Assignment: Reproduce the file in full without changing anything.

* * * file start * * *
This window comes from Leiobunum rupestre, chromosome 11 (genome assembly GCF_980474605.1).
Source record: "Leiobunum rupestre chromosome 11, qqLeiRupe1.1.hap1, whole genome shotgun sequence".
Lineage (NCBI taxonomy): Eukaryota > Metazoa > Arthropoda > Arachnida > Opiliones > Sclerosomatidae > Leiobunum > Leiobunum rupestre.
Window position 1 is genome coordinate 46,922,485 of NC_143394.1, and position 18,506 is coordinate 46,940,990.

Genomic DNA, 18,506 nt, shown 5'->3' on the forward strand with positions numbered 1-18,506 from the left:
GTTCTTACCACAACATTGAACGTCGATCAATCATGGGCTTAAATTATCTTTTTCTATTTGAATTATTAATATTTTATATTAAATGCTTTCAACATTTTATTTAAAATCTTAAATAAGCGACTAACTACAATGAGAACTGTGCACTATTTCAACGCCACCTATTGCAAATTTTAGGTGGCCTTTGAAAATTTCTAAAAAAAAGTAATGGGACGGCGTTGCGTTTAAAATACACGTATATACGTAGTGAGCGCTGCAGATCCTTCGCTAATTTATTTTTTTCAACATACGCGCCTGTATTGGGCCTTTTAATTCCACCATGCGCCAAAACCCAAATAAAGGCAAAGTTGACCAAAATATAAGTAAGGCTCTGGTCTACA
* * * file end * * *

This window comes from Leiobunum rupestre, chromosome 11 (genome assembly GCF_980474605.1).
Source record: "Leiobunum rupestre chromosome 11, qqLeiRupe1.1.hap1, whole genome shotgun sequence".
Lineage (NCBI taxonomy): Eukaryota > Metazoa > Arthropoda > Arachnida > Opiliones > Sclerosomatidae > Leiobunum > Leiobunum rupestre.
Window position 1 is genome coordinate 46,922,485 of NC_143394.1, and position 18,506 is coordinate 46,940,990.

Genomic DNA, 18,506 nt, shown 5'->3' on the forward strand with positions numbered 1-18,506 from the left:
GTTCTTACCACAACATTGAACGTCGATCAATCATGGGCTTAAATTATCTTTTTCTATTTGAATTATTAATATTTTATATTAAATGCTTTCAACATTTTATTTAAAATCTTAAATAAGCGACTAACTACAATGAGAACTGTGCACTATTTCAACGCCACCTATTGCAAATTTTAGGTGGCCTTTGAAAATTTCTAAAAAAAAGTAATGGGACGGCGTTGCGTTTAAAATACACGTATATACGTAGTGAGCGCTGCAGATCCTTCGCTAATTTATTTTTTTCAACATACGCGCCTGTATTGGGCCTTTTAATTCCACCATGCGCCAAAACCCAAATAAAGGCAAAGTTGACCAAAATATAAGTAAGGCTCTGGTCTACA